This left Jeanette with troublesome scars and a case of pediatric pyromania, a disorder in which an individual purposely sets fires to relive stress or tension. Additional appalling events for a child ensued, forcing Jeanette to turn these situations into comedic incidents to cope with them. In one of their many hasty getaways from the “FBI agents,” Dad decided to throw Jeanette’s cat out of the car window, for according to him, “anyone who didn’t like to travel weren’t invited on our adventure.
” Lori was then bitten by a scorpion and writhed through terrible convulsions while Jeannette was accidentally thrown from the family station wagon and had to wait in the grueling desert heat until her family realized she was missing; later rubbing off dried blood as her dad plucked pebbles from her face with pliers. When Jeanette was a teenager, a neighborhood pervert molested her. Later, her parents decided to move from the Southwest area where their children had grown up to West Virginia, home to Rex’s family.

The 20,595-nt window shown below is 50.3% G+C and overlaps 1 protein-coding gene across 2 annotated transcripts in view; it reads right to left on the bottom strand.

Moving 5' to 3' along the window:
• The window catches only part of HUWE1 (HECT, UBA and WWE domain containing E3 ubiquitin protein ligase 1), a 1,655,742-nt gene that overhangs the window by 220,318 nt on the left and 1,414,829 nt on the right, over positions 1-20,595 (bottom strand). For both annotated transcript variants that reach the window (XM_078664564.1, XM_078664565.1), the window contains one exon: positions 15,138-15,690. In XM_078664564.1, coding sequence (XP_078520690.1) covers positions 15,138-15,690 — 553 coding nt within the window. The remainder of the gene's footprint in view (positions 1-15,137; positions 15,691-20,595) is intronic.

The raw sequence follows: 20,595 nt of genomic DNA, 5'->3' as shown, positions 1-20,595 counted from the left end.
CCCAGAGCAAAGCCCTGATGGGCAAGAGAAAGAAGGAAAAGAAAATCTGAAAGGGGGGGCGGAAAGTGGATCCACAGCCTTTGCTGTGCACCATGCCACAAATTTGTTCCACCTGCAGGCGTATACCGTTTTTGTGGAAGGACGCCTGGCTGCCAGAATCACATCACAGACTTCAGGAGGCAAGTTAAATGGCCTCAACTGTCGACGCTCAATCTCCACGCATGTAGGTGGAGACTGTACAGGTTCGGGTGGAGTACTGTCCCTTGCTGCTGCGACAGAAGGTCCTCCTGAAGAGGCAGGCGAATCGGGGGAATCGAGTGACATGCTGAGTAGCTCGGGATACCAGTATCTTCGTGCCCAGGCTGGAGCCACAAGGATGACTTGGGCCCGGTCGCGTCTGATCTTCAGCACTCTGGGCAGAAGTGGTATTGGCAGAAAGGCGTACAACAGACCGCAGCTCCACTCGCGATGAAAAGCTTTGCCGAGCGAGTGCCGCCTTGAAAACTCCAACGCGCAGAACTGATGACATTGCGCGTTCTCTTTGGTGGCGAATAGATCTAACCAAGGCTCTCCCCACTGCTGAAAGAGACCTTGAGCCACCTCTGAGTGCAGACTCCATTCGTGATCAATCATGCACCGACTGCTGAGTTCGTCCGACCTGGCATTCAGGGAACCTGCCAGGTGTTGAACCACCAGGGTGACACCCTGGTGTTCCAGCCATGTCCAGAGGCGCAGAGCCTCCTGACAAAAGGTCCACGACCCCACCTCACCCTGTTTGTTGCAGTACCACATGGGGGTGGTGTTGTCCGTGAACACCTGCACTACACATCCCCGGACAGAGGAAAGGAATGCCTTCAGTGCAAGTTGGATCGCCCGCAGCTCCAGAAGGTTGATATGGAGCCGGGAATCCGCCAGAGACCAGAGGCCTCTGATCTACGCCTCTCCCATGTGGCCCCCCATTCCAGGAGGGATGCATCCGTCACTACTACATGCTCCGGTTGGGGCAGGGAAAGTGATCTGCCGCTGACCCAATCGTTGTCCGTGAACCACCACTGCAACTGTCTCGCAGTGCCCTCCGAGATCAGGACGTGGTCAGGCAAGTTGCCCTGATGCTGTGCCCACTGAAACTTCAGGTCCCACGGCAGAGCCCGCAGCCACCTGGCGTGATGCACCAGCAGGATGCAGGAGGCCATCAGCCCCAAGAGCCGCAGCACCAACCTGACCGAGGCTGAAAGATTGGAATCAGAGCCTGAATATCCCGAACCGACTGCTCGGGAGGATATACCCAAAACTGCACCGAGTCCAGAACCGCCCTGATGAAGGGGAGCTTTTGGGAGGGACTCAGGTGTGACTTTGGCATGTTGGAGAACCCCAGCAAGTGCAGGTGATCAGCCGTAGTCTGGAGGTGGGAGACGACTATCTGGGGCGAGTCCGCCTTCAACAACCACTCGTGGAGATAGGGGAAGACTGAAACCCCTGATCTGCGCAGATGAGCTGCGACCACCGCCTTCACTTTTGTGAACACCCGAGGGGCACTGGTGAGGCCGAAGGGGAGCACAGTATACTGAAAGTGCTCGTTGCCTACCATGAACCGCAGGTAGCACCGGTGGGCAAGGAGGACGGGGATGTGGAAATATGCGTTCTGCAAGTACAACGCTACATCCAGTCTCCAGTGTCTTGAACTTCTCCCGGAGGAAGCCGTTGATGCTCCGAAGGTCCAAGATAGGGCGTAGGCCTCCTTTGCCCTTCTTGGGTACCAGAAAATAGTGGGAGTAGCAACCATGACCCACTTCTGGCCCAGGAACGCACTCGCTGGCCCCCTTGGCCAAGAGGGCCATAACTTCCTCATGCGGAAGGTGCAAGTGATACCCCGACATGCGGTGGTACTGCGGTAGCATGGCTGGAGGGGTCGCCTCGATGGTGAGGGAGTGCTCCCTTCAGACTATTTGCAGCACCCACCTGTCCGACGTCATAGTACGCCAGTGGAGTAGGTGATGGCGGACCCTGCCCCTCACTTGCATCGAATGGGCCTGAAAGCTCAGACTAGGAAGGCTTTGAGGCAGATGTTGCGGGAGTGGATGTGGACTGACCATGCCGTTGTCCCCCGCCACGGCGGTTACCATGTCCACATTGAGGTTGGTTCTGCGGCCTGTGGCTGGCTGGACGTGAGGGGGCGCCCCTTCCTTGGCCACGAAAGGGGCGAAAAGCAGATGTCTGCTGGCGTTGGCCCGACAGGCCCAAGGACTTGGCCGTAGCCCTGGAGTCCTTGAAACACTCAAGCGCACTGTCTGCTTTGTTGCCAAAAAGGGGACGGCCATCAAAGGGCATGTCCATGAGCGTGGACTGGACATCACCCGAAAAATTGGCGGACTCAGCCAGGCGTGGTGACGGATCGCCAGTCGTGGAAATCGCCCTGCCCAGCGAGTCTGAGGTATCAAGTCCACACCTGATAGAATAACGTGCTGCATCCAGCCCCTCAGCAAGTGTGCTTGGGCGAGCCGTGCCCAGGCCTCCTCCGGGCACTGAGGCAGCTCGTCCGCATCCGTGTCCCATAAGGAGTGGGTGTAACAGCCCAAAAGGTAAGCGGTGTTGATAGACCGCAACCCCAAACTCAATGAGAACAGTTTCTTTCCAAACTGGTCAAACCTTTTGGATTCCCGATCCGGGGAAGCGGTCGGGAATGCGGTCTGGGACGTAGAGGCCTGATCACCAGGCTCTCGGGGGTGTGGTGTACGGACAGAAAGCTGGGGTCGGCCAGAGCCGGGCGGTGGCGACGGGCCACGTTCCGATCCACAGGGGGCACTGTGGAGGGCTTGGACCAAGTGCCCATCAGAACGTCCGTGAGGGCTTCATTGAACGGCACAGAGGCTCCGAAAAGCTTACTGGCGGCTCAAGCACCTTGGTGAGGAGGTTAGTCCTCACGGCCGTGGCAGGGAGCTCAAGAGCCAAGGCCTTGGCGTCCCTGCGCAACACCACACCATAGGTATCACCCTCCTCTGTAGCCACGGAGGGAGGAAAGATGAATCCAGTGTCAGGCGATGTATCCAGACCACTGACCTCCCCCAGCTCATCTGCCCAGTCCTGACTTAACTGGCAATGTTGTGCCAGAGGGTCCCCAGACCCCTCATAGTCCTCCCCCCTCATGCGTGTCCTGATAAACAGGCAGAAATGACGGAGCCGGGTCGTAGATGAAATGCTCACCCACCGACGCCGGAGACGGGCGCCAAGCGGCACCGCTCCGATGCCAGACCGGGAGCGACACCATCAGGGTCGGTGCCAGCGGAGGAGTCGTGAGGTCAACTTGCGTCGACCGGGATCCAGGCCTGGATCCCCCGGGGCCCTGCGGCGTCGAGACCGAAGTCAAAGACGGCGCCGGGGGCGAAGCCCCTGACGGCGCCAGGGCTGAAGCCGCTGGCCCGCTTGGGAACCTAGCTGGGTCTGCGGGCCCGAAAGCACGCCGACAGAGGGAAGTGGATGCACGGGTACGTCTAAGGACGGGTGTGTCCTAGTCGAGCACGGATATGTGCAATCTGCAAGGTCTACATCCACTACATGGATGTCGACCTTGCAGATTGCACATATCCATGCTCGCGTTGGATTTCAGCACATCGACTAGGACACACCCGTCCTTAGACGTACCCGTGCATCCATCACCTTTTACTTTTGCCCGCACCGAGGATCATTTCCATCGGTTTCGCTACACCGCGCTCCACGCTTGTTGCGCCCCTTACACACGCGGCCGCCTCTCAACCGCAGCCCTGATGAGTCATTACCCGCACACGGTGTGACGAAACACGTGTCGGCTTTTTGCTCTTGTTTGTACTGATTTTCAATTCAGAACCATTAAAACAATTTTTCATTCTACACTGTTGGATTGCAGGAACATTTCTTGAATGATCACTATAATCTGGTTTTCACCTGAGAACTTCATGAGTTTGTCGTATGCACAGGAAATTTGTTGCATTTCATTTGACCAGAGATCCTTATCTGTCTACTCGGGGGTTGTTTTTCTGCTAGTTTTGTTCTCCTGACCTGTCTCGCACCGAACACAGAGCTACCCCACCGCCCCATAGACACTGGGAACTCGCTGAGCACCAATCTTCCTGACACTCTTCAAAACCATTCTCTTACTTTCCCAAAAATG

Near their impoverished household lay a river that supposedly had “”the highest level of fecal bacteria of any river in North America”, an obvious hazard for children. Hinting that Rex’s mother had done the same to Rex when he was younger, she sexually abuses Brian while an uncle of Jeanette’s molests her. These unnerving occurrences forces each of the Walls children to eventually escape from their deprived childhood and find refuge in different places, especially the vast city of New York. The appealing and creative style of Jeanette Walls offers an